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House to Debate Internet Freedom Bill

The House is expected late Tuesday to debate H.R. 1580, the
Internet Freedom Bill, which has the backing of both the Republican and
Democratic leaders of the House Communications Subcommittee. It will be brought
up without amendments and is expected to pass after Republicans agreed to
modify it slightly over Democrat concerns it could undercut the FCC's
regulatory authority.

The bill would codify a congressional resolution passed last
year championing a multistakeholder model of Internet governance.

The bill passedout of the full committee with bipartisan support last month after
Republicans agreed to excise language in the bill -- making it U.S. policy "to
promote a global Internet free from government control" -- that the Dems
thought could threaten the FCC's ability to enforce network neutrality rules.

In his floor statement, a copy of which was supplied to B&C/Multichannel News, bill backer Rep. Greg Walden (R-Ore.), chairman
of the House Communications Subcommittee, reiterated that the policy statement
to that effect would not have created any statutory responsibilities. Walden,
who agreed to drop the phrase, opposes the net neutrality rules, which are
currently under court review.

The bill is designed to help combat efforts by China,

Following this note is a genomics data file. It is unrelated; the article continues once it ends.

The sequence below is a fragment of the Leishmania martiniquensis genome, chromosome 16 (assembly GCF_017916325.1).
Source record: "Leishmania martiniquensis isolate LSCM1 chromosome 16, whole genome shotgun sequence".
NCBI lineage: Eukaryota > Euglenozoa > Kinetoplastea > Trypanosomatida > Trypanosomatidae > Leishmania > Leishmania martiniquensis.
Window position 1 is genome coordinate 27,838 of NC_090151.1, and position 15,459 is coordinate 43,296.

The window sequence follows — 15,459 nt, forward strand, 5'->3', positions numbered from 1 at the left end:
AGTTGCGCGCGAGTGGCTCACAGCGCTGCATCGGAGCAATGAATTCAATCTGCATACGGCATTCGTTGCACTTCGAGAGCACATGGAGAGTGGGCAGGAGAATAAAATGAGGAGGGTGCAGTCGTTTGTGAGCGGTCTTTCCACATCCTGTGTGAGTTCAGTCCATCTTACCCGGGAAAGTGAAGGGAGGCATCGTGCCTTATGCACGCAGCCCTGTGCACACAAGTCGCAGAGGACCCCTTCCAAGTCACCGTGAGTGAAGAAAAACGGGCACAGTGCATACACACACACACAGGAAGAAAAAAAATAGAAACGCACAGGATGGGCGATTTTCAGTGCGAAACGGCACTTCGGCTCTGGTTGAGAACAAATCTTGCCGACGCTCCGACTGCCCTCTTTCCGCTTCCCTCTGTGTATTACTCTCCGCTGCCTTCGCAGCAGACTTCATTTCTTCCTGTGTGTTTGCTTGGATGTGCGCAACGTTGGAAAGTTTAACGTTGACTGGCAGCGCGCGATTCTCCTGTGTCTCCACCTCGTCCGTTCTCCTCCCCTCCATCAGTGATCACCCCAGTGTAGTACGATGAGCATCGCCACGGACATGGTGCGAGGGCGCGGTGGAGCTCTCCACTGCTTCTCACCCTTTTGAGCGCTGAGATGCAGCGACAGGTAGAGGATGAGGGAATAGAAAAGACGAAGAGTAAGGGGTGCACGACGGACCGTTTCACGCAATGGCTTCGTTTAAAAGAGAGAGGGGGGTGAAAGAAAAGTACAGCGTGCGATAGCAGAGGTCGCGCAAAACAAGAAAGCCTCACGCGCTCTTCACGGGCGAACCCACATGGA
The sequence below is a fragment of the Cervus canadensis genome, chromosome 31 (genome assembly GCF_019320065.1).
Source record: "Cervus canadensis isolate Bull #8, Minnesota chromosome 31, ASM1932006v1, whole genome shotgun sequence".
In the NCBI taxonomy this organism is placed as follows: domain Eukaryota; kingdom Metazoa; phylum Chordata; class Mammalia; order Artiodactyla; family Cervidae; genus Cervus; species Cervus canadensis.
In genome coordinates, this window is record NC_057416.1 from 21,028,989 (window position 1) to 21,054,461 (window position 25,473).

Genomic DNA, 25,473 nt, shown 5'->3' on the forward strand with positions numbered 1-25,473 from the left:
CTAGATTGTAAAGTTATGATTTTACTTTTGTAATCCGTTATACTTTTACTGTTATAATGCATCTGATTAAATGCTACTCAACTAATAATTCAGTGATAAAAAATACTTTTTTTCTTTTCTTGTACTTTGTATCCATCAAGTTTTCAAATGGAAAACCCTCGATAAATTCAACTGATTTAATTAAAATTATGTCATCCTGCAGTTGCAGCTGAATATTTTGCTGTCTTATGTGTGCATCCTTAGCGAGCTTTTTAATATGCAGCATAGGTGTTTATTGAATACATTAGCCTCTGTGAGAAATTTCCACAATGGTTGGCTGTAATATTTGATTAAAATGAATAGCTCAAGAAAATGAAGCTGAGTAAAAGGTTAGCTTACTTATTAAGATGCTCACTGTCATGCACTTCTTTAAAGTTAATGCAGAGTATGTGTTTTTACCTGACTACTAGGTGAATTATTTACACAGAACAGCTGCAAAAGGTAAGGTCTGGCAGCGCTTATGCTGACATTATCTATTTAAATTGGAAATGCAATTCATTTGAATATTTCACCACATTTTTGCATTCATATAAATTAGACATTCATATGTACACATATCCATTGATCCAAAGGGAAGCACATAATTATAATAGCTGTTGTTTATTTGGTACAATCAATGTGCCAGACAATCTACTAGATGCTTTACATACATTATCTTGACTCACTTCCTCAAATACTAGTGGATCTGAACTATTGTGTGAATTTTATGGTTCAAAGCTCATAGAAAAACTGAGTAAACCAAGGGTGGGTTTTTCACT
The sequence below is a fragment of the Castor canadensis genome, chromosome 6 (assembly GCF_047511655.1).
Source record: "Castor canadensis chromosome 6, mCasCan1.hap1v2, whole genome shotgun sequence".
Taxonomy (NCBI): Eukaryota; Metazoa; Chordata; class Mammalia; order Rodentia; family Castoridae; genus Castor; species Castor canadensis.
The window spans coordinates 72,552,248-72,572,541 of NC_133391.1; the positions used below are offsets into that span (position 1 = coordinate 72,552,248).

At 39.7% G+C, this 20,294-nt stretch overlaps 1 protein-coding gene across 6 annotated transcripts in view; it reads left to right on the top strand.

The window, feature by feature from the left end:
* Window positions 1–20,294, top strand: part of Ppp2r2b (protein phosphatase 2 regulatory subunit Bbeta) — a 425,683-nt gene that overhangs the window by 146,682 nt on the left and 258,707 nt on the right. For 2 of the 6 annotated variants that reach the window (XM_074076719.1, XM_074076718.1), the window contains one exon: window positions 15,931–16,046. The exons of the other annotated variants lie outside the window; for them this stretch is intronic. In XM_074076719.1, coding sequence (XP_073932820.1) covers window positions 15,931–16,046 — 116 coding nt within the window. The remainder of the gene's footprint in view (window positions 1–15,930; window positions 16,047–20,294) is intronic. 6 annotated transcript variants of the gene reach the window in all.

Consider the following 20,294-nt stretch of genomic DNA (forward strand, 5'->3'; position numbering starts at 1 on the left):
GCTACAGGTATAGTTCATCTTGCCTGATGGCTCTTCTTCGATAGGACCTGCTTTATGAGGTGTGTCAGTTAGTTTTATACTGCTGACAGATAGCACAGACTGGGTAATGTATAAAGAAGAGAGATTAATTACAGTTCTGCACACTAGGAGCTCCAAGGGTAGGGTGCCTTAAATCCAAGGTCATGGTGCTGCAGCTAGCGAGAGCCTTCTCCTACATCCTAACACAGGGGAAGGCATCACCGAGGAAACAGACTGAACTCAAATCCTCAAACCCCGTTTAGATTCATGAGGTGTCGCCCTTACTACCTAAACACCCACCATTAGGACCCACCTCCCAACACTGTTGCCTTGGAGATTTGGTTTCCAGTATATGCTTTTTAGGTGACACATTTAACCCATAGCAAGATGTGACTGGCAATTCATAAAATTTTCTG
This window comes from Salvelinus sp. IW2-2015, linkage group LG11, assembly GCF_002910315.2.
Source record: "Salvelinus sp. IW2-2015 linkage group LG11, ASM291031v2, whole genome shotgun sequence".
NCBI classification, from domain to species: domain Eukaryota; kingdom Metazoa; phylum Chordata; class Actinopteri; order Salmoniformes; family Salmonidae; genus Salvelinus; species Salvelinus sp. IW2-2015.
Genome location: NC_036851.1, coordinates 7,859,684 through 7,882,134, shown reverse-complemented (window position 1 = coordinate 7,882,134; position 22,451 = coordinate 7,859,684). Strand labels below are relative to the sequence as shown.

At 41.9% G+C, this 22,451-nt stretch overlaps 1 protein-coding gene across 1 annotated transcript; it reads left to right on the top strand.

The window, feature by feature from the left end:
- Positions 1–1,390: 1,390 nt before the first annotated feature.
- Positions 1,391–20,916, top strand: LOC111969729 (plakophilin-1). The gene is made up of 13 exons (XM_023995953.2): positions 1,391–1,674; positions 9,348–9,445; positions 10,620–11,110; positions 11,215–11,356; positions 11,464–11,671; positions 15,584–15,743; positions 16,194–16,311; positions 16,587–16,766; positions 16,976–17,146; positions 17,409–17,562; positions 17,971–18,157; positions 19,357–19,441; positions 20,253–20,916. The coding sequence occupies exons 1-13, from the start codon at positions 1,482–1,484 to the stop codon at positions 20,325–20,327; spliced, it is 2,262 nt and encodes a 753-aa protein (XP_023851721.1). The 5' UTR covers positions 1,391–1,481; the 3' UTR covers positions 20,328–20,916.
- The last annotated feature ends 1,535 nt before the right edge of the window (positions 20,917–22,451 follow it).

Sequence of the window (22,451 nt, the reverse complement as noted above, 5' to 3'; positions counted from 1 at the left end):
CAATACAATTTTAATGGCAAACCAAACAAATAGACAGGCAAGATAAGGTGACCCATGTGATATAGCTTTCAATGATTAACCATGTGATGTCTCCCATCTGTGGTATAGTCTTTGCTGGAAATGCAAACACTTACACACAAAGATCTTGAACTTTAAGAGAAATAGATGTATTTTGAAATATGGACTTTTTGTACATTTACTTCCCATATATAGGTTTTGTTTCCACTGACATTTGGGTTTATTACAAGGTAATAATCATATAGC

Russia, Arab states and others to create a more top-down international model of
Internet governance, a battle on which Republicans and Democrats are squarely
on the same side.

"Passing H.R. 1580 will show we are united
against efforts by authoritarian nations to exert their grip on the
Internet," he plans to tell his colleagues on the House floor. "For
the sake of the Internet and the social and economic freedom it brings, I urge
my colleagues to vote for the bill."

The House debate comes the same day that the World Telecommunications/ICT Policy Forum (WTPF) opens in Geneva, the first big Internet policy conclave since the ITU treaty conference in Dubai last December. It was that conference that prompted the initial sense of Congress resolution on the multistakeholder model.

The U.S. ultimately  walked away from that treaty without signing it after Internet-related language was inserted their vocal opposition.